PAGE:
Artist Spotlight – Faith47

Faith47 is an internationally acclaimed artist from Cape Town, South Africa. Following an active street art career spanning more than 15 years, her work can now be found on streets and in galleries around the world. Her upcoming solo show, Aqua Regalia, opens on Thursday, 19 November 2015 at the Jonathan Levine Gallery in New York.

Q. Tell me a bit about yourself- How did you first get into street art and photography? 

I was involved in the graffiti scene from the age of 16, I did not study art as I had a child in my last year of school and had to start working immediately. Over time I became fascinated with the relationship my paintings had to the environment. I moved away from the graffiti ethos into my own work and style that I wanted to create, at the same time I was consistently working on my studio craft. Over the period of about 15 years I became interested in and able to explore different mediums, consistently learning and creating works that challenge and inspire me, thematically as well as technically.


Q. You spent 15 years in street art before moving to photography- could you tell us what brought about this change? Do you regard your photography as a separate entity or as a continuation of your path that began in creating street art?

I allow my visual exploration to bleed into any medium that I am interested in. I do not subscribe to categorizing myself as a ‘street artist’ or ‘photographer’ rather, I am interested in how the different mediums, including video, printmaking, oil painting, collage help to further my imagery as a whole.

Q. You’re new show ‘Aqua Regalia’ opens November 19th at Jonathan Levine Gallery, New York, USA- Could you tell us a little about what the show comprises of as well as the inspiration behind it?

Aqua regalia is an exploration into the sacred and the mundane. Creating a shrine from discarded objects that I collect on my travels. It subverts the notion of what is and what is not considered valuable. By juxtaposing the imagery a narrative is created on an instinctive level allowing for an immersive experience. For the New York show, many of the works are on found objects, I also explored the medium of collage, creating smaller shrine-like artworks from found objects, allowing the feeling of each work to organically arise during its creation. I aim to create an intimacy and sensitivity within a harsh environment. This is a manifestation of a fundamentally existential quest.

Q. Your ‘Landfill Meditation’ piece (made in collaboration with Dane Dodds) “links your abandoned cars to other objects and spaces once loved and desired, then later discarded”-What would you want the viewer to see in these photographs?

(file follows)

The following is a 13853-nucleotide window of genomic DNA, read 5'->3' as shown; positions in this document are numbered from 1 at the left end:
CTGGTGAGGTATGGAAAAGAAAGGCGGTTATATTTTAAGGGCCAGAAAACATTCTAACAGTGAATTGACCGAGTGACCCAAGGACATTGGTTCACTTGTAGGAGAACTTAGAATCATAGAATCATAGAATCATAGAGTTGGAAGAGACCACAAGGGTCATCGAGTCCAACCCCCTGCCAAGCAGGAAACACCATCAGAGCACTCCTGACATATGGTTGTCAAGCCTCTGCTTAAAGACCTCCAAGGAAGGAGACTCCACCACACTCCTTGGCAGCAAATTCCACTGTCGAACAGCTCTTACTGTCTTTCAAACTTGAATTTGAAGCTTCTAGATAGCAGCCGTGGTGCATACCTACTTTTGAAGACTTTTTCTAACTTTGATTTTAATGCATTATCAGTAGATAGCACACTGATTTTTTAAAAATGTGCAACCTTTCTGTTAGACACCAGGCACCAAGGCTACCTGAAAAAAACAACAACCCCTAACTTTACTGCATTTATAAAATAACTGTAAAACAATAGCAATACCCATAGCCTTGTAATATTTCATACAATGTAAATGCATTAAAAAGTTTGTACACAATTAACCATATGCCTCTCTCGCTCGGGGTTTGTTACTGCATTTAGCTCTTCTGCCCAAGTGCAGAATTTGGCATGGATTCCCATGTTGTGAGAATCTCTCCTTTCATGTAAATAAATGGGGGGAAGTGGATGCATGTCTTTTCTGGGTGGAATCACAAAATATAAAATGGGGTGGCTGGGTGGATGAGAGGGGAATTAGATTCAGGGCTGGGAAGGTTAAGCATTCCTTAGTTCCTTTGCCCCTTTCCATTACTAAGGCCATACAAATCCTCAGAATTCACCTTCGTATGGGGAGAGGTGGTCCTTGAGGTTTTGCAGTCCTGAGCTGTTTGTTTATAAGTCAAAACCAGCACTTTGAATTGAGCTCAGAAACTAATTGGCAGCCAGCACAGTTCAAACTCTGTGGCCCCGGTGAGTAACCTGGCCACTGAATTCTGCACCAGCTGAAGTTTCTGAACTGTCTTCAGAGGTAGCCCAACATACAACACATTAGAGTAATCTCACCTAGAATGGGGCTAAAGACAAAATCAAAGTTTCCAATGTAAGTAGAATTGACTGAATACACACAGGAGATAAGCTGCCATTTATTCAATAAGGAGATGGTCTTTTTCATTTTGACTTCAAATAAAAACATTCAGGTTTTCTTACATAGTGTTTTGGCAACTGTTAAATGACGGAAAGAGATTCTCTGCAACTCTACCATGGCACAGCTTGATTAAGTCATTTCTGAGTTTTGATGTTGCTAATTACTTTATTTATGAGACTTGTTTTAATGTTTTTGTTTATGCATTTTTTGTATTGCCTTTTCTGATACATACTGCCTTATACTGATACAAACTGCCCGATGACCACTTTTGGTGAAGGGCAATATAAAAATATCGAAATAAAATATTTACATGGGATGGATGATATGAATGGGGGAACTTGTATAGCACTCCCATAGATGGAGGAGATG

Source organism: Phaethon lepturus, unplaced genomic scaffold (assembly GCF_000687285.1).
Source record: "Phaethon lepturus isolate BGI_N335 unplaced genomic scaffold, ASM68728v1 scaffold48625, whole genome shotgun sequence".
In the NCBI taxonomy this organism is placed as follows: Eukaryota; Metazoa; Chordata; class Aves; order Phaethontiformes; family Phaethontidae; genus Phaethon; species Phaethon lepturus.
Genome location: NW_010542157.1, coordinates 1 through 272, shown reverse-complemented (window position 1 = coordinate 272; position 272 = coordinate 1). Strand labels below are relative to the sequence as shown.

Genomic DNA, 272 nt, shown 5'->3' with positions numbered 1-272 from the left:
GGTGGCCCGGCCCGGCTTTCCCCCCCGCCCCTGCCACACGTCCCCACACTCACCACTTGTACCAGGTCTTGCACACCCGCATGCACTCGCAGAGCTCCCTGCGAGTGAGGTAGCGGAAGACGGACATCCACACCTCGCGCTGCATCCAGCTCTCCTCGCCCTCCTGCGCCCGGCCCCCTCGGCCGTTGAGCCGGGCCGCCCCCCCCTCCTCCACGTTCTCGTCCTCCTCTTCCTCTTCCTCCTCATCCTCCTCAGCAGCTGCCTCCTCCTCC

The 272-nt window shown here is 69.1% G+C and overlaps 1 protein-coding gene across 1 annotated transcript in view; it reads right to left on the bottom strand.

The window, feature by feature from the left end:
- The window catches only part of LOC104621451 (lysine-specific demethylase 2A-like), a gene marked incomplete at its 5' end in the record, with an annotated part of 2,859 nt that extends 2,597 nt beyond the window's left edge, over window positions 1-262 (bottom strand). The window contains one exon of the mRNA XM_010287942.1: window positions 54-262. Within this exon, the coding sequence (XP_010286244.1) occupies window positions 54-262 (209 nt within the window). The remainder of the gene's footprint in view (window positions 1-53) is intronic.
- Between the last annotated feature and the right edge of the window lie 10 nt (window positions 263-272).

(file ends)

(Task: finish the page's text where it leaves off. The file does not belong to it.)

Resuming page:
The landfill meditation project looks at the waste produced in the name of progress

It speaks of acknowledging this destructive nature and force within us, our collective shadow, and urges the acceptance thereof.

The damage we do to ourself and the planet, is unnecessary, it is due to weak collective planning and political structures. To the misuse of resources and the suppression of beneficial technological solutions due to the capitalistic structure that we operate within.

The Landfill meditation artworks are a simple glance, eyes wide, at the violent manifestation of our progress. Broken cars form a symbol of these scars within the urban context.

I do not subscribe to categorizing myself as a ‘street artist’ or ‘photographer’


Q. The juxtaposition of your street art often placed in conjunction to slogans or popular phrases is deliberate and within this video we see the pieces, not in international galleries, but in the streets where they actually are. 

I have a deep love for street textures and signage, slogans, scrapings and markings left on walls and urban structures. I feel they speak strongly of the society therein, I therefor incorporate them into my work as a dialogue between my own imagery and the space that holds it.

Q. What would you say is your favorite piece of your own work and why? Include images please.

I recently painted the artwork in harlem titled ‘estamos tods los que cabemos

The theme was immigration, and I referenced the symbolic migratory patterns of animals. Nature sees no borders, but humans have developed a system of exclusion and segregation, drawing imaginary lines around the planet. When studying nature we are reminded that the earth is one living body, and belongs to no-one. That each person born on the earth, should essentially have the same right of travel on it.

Q. Finally, which artists’ work do you admire and are inspired by? 

I love Vania Zouravliov, his work is so dark and erotic. Im interested in beginning to further exploring sensuality within my work, so am currently inspired by artists who are doing this.


In this photo: ‘estamos tods los que cabemos’

About the Author /

Ameera Khorakiwala is a recent graduate of Mount Holyoke College where she majored in Art History and South Asian Studies. She loves to read, travel and find the perfect lighting for her Instagrams. A lifelong inhabitant of Bombay, India, she is particularly interested in reading and writing about Indian art, politics and history.

Post a Comment

Scroll Up